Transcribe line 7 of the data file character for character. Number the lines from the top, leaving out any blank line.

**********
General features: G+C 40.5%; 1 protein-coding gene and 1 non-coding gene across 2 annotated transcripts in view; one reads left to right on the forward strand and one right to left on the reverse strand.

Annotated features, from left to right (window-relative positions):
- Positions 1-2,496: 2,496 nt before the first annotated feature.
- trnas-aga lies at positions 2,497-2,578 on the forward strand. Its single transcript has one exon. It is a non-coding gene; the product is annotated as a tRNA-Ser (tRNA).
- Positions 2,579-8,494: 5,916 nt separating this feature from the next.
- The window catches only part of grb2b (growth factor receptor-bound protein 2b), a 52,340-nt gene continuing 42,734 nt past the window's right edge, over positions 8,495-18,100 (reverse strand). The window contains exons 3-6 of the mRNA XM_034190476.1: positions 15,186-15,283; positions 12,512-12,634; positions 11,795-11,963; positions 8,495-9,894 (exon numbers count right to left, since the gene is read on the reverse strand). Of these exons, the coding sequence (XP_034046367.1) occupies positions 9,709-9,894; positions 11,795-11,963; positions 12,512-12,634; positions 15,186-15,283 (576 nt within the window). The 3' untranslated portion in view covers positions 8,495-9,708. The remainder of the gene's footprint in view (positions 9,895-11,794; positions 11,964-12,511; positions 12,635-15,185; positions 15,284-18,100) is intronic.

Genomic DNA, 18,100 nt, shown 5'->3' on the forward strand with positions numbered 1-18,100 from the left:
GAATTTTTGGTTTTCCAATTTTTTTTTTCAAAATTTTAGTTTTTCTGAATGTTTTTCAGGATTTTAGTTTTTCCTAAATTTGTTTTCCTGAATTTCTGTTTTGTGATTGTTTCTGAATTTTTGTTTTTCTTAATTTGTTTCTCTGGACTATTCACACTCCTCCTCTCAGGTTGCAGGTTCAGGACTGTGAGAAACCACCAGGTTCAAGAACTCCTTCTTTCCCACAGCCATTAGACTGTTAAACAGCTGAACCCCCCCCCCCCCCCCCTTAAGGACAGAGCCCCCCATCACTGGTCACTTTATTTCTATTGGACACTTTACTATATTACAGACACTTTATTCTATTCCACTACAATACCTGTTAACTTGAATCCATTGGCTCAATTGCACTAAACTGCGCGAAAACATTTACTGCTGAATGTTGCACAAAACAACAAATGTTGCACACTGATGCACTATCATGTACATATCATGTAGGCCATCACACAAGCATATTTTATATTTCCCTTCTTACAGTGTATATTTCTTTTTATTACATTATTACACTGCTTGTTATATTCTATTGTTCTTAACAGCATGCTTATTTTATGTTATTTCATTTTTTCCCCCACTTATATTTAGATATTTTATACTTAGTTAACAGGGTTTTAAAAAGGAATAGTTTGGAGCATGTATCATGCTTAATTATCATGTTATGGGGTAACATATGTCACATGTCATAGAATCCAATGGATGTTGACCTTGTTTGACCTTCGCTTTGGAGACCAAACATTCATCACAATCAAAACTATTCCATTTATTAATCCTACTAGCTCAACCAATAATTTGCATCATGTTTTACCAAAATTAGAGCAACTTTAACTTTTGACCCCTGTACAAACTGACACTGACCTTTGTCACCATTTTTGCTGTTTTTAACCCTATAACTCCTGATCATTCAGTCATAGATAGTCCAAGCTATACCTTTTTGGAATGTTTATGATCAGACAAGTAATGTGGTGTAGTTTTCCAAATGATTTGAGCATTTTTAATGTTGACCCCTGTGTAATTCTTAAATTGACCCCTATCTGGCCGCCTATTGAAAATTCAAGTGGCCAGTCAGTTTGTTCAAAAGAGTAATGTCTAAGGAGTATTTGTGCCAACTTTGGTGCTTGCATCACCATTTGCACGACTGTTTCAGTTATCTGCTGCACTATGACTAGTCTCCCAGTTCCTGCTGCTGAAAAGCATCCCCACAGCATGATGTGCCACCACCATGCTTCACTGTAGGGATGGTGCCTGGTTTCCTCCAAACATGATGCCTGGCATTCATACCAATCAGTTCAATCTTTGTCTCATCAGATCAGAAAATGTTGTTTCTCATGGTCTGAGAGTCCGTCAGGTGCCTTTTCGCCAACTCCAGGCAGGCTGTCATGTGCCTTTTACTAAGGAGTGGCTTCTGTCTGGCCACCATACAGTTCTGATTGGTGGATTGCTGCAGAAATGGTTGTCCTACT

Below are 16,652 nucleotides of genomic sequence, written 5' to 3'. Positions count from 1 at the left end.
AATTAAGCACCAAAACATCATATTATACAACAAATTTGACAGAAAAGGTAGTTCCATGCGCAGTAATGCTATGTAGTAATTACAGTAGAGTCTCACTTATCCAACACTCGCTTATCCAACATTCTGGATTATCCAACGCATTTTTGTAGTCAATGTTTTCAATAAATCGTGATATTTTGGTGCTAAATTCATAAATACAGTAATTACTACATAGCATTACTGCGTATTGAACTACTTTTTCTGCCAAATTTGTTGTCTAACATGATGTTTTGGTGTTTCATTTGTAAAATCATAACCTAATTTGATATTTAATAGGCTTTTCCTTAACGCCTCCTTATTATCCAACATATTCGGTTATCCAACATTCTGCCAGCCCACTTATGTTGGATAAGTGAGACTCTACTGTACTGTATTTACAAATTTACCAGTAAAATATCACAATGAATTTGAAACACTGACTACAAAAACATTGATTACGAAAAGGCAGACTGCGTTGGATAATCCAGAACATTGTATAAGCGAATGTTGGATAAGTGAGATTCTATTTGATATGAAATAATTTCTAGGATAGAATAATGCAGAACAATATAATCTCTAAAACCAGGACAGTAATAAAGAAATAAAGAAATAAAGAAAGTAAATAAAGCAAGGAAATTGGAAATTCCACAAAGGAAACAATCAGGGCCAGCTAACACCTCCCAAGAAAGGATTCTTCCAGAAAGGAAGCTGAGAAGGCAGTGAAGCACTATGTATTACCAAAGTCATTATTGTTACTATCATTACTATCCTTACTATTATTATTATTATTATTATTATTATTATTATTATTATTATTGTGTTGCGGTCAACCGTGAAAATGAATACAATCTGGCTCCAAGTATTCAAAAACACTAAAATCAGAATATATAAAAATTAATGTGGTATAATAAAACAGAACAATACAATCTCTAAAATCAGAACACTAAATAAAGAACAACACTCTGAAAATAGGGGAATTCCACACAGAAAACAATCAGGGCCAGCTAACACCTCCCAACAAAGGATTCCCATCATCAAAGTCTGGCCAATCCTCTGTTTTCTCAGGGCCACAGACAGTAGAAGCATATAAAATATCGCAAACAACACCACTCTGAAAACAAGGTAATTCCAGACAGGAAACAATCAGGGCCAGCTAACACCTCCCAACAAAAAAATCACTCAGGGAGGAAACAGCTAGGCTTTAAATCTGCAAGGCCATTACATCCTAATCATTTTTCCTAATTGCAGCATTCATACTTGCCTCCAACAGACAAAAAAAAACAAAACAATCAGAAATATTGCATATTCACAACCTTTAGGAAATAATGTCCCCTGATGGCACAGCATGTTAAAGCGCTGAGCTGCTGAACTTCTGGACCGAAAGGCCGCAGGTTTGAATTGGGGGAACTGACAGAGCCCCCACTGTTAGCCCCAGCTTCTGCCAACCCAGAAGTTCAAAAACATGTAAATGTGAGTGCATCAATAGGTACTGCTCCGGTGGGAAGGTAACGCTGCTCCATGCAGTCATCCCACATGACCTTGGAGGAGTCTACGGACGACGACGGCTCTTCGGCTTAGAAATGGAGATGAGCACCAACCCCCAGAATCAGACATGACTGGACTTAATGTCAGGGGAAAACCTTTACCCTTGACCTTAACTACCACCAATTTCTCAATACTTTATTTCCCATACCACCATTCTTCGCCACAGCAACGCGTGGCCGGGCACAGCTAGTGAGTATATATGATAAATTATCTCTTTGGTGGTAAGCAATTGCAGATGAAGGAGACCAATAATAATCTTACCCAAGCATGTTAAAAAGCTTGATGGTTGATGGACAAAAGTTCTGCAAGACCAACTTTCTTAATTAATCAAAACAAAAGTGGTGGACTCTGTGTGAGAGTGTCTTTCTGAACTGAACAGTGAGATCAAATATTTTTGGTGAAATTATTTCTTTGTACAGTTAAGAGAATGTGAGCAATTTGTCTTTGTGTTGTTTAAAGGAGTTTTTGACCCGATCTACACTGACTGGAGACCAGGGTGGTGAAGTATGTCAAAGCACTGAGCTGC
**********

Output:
Genomic DNA, 18,100 nt, shown 5'->3' on the forward strand with positions numbered 1-18,100 from the left: